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Voluntarily Separable Repeated Prisoner's Dilemma

  • Takako Fujiwara-Greve

    (Faculty of Economics, Keio University)

  • Masahiro Okuno-Fujiwara

    (Faculty of Economics, University of Tokyo)

Ordinary repeated games do not apply to real societies where one can cheat and escape from partners. We formulate a model of endogenous relationships that a player can unilaterally end and start with a randomly-assigned new partner with no information flow. Focusing on two-person, two-action Prisoner's Dilemma, we show that the endogenous duration of partnerships generates a significantly different evolutionary stability structure from ordinary random matching games. Monomorphic equilibria require initial trust-building, while a polymorphic equilibrium includes earlier cooperators than any strategy in monomorphic equilibria and is thus more efficient. This is due to the nonlinearity of average payoffs.Length: 37pages

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Paper provided by CIRJE, Faculty of Economics, University of Tokyo in its series CIRJE F-Series with number CIRJE-F-599.

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Date of creation: Oct 2008
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Handle: RePEc:tky:fseres:2008cf599
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  1. Carmichael, H Lorne & MacLeod, W Bentley, 1997. "Gift Giving and the Evolution of Cooperation," International Economic Review, Department of Economics, University of Pennsylvania and Osaka University Institute of Social and Economic Research Association, vol. 38(3), pages 485-509, August.
  2. Dilip Abreu & Rajiv Sethi, 2001. "Evolutionary Stability in a Reputational Model of Bargaining," Game Theory and Information 0103001, EconWPA.
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  5. Rafael Rob & Huanxing Yang, 2006. "Long Term Relationships as Safeguards," Levine's Working Paper Archive 618897000000001039, David K. Levine.
  6. Okuno-Fujiwara, Masahiro, 1987. "Monitoring cost, agency relationships, and equilibrium modes of labor contracts," Journal of the Japanese and International Economies, Elsevier, vol. 1(2), pages 147-167, June.
  7. Kranton, Rachel E, 1996. "Reciprocal Exchange: A Self-Sustaining System," American Economic Review, American Economic Association, vol. 86(4), pages 830-51, September.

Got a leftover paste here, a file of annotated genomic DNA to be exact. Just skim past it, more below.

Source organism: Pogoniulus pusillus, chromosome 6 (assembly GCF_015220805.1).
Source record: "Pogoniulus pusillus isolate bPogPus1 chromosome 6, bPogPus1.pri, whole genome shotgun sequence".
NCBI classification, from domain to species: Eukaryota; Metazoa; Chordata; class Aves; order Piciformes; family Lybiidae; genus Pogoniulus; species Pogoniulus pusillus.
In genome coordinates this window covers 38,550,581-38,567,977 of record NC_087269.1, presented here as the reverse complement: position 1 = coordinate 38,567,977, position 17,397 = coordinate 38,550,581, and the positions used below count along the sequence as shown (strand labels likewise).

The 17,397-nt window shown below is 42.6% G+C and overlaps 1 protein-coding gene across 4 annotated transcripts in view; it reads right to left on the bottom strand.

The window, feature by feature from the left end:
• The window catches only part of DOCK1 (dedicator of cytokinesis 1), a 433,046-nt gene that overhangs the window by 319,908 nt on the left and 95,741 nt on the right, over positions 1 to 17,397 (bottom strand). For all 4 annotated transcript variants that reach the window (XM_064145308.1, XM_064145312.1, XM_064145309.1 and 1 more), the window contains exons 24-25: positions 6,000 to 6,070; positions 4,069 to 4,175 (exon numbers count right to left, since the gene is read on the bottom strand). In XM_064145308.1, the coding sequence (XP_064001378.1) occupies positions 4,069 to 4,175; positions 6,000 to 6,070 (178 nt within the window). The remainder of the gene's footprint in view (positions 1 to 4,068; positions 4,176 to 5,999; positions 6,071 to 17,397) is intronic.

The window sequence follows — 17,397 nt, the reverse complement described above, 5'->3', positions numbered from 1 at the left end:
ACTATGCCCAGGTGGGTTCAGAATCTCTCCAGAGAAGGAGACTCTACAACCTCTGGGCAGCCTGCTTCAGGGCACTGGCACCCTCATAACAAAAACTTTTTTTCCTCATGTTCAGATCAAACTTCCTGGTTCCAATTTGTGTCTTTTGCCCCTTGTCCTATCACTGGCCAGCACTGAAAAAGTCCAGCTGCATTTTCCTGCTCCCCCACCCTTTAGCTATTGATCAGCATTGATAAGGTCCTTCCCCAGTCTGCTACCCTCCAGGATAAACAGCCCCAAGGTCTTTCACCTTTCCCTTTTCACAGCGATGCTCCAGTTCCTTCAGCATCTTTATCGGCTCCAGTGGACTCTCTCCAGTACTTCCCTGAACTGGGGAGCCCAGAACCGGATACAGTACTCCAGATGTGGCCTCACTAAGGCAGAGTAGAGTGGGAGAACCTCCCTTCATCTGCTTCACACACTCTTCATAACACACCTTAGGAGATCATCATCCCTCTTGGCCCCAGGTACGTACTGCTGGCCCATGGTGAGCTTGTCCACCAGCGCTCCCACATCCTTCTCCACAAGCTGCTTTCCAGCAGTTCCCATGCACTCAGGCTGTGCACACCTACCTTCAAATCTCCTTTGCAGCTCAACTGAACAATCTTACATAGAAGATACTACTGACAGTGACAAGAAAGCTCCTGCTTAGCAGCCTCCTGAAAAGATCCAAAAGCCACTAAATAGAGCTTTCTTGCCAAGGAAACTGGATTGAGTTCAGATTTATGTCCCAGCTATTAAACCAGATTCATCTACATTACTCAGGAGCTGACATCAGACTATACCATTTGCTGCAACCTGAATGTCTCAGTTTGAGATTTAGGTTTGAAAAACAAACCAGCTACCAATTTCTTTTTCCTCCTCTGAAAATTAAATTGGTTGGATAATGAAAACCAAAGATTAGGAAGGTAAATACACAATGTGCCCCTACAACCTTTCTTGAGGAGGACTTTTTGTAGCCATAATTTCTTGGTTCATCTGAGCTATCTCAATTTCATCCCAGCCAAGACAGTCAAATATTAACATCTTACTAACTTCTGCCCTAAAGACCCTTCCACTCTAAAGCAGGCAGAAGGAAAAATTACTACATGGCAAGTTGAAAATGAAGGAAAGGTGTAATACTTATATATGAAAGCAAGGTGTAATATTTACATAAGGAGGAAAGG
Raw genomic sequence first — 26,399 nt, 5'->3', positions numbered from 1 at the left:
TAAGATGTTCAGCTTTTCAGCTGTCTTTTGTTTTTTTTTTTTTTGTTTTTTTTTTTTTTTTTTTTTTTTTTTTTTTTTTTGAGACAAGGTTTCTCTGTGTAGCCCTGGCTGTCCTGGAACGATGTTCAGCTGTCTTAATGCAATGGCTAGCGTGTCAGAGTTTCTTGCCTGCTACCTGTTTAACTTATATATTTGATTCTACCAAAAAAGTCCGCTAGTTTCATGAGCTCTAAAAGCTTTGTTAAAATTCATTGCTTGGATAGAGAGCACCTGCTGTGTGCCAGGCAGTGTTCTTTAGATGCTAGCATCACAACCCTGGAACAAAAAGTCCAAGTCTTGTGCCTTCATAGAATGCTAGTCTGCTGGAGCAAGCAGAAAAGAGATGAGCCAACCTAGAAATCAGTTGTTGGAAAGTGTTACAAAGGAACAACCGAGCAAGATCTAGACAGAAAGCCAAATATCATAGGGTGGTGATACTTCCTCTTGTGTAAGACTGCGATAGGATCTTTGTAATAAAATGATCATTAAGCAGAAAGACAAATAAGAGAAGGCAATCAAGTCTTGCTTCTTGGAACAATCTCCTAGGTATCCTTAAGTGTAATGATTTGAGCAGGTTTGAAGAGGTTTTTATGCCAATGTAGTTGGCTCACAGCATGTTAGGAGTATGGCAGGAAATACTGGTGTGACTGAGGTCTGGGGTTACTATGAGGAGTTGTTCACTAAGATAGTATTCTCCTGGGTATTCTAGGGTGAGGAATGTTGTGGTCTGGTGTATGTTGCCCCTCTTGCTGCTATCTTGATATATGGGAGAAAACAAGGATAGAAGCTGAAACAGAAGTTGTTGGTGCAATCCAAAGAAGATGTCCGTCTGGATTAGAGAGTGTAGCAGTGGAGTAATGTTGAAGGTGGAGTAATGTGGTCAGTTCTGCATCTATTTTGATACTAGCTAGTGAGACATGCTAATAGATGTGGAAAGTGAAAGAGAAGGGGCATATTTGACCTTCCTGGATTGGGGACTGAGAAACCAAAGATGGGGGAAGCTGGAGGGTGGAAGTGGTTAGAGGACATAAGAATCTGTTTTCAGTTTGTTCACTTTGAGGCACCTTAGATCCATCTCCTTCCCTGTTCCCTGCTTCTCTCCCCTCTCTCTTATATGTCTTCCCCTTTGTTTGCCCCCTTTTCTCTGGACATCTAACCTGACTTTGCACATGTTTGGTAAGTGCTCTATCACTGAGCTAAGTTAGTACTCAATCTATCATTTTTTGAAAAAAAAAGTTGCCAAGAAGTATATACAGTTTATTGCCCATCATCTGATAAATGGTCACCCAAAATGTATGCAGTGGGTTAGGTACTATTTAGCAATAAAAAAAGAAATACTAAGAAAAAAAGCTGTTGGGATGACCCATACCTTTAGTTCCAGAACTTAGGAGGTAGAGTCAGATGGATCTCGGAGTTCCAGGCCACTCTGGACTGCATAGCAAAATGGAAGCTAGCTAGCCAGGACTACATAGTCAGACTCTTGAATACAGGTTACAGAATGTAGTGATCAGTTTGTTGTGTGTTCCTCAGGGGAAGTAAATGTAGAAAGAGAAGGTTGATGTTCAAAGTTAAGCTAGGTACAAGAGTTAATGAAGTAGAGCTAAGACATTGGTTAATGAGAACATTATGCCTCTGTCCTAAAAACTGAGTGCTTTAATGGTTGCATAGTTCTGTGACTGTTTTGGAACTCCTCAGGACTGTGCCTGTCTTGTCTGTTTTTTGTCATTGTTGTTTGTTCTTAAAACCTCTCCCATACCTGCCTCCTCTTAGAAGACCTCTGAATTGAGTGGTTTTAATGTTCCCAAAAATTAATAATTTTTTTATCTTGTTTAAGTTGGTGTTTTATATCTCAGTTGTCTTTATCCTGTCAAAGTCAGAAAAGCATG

8. Ellison, Glenn, 1994. "Cooperation in the Prisoner's Dilemma with Anonymous Random Matching," Review of Economic Studies, Wiley Blackwell, vol. 61(3), pages 567-88, July.
  9. Kranton, Rachel E, 1996. "The Formation of Cooperative Relationships," Journal of Law, Economics and Organization, Oxford University Press, vol. 12(1), pages 214-33, April.
  10. Furusawa, Taiji & Kawakami, Toshikazu, 2008. "Gradual cooperation in the existence of outside options," Journal of Economic Behavior & Organization, Elsevier, vol. 68(2), pages 378-389, November.
  11. Shapiro, Carl & Stiglitz, Joseph E, 1984. "Equilibrium Unemployment as a Worker Discipline Device," American Economic Review, American Economic Association, vol. 74(3), pages 433-44, June.
  12. Fudenberg, Drew & Maskin, Eric, 1986. "The Folk Theorem in Repeated Games with Discounting or with Incomplete Information," Econometrica, Econometric Society, vol. 54(3), pages 533-54, May.
  13. Watson, Joel, 2002. "Starting Small and Commitment," Games and Economic Behavior, Elsevier, vol. 38(1), pages 176-199, January.
  14. Masahiro Okuno-Fujiwara & Takako Fujiwara-Greve & Nobue Suzuki, 2007. ""Social Norms and Voluntary Cooperations"(in Japanese)," CIRJE J-Series CIRJE-J-172, CIRJE, Faculty of Economics, University of Tokyo.
  15. Kandori, Michihiro, 1992. "Social Norms and Community Enforcement," Review of Economic Studies, Wiley Blackwell, vol. 59(1), pages 63-80, January.
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